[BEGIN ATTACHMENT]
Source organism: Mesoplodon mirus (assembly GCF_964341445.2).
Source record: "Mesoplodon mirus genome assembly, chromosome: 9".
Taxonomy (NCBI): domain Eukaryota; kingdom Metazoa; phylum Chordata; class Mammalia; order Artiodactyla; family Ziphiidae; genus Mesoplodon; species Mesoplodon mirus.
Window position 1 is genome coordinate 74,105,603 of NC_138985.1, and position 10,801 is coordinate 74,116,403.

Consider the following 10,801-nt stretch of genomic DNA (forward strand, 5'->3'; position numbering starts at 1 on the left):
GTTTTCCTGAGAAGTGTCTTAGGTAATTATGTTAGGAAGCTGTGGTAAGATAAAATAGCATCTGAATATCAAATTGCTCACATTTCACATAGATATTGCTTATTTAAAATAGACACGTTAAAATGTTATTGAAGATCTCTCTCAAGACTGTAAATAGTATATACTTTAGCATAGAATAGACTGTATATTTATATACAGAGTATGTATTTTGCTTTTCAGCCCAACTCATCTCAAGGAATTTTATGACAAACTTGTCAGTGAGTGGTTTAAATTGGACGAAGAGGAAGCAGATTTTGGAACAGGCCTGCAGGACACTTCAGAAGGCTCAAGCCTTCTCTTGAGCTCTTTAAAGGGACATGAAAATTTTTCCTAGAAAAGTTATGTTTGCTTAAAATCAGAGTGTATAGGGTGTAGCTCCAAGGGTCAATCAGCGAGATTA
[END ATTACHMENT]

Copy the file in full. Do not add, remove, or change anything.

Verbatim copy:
Source organism: Mesoplodon mirus (assembly GCF_964341445.2).
Source record: "Mesoplodon mirus genome assembly, chromosome: 9".
Taxonomy (NCBI): domain Eukaryota; kingdom Metazoa; phylum Chordata; class Mammalia; order Artiodactyla; family Ziphiidae; genus Mesoplodon; species Mesoplodon mirus.
Window position 1 is genome coordinate 74,105,603 of NC_138985.1, and position 10,801 is coordinate 74,116,403.

Consider the following 10,801-nt stretch of genomic DNA (forward strand, 5'->3'; position numbering starts at 1 on the left):
GTTTTCCTGAGAAGTGTCTTAGGTAATTATGTTAGGAAGCTGTGGTAAGATAAAATAGCATCTGAATATCAAATTGCTCACATTTCACATAGATATTGCTTATTTAAAATAGACACGTTAAAATGTTATTGAAGATCTCTCTCAAGACTGTAAATAGTATATACTTTAGCATAGAATAGACTGTATATTTATATACAGAGTATGTATTTTGCTTTTCAGCCCAACTCATCTCAAGGAATTTTATGACAAACTTGTCAGTGAGTGGTTTAAATTGGACGAAGAGGAAGCAGATTTTGGAACAGGCCTGCAGGACACTTCAGAAGGCTCAAGCCTTCTCTTGAGCTCTTTAAAGGGACATGAAAATTTTTCCTAGAAAAGTTATGTTTGCTTAAAATCAGAGTGTATAGGGTGTAGCTCCAAGGGTCAATCAGCGAGATTA